THREE months after being freed, the burglar who killed a 91-year-old Leeds pensioner has been sent back to prison.
Mark Fitzgerald, 41, was released on licence in September but after an incident at a Leeds city centre pub he was charged and bailed then returned to prison by the probation service.
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Fitzgerald was jailed for killing Lily Myers in November 2003 after a court heard he hurled her like a "rag doll" during a break-in at her flat in Alwoodley, Leeds, on January 23 2002.
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He threw her to the floor as he snatched the 4ft 10ins pensioner's handbag while carrying a drawer containing her jewellery.
Mrs Myers was left lying in agony with a broken collar bone and fractured neck.
In hospital she developed pneumonia and died four weeks later.
Fitzgerald was arrested in April 2002 in Richmond Hill, Leeds.
He was charged with a 50,000 jewellery burglary at Guiseley and when he appeared at Leeds Magistrates Court on May 2 – expecting to be charged with the killing – he vaulted from the dock and fled.
He went on the run for five months and was finally re-arrested sitting outside a hospital in Birmingham where his girlfriend's baby was ill with meningitis.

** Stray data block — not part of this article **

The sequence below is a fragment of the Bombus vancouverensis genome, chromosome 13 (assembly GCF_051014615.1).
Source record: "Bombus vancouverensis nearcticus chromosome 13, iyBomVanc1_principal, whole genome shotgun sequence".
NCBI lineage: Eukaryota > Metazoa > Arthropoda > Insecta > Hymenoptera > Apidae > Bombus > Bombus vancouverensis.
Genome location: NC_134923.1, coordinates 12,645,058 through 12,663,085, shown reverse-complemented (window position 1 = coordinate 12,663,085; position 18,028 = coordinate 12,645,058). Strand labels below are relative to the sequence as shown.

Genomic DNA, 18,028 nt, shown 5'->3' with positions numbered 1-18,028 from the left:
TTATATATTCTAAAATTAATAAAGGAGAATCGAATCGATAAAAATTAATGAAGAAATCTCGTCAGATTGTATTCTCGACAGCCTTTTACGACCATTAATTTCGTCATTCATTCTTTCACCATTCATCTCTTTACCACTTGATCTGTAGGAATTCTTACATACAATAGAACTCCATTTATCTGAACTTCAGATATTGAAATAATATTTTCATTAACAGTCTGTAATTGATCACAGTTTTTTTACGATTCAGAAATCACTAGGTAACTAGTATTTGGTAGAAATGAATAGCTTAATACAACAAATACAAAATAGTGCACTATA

At the trial in 2003, a jury at Leeds Crown Court cleared Fitzgerald of
murder but found him guilty of manslaughter, breaking into Mrs Myers's home and four other burglaries.
In 2006 the Court of Appeal quashed the manslaughter conviction and ordered a retrial over details about Mrs Myers's medical history.
But another Leeds Crown Court jury convicted Fitzgerald of manslaughter
again and the judge imposed a prison term which would mean the same time in custody as the original sentence.
In late September 2010 Fitzgerald was freed on licence to a hostel in Cleckheaton after seven years in prison. He was later moved to a hostel in Dewsbury.
Kevin Ball, operations manager for West Yorkshire Probation, says: "When an offender has been released from prison on licence, West Yorkshire Probation carefully monitors his or her behaviour.
"If the person breaches the terms of the licence, for example by being arrested and charged with another offence, Probation will instigate a prompt recall to custody. Once the offender has been returned to prison, he or she may decide to apply for parole.
"The Parole Board will in due course reach a decision on whether and when to grant parole with the help of a report from West Yorkshire Probation.
"Any new charges will be dealt with separately by the courts".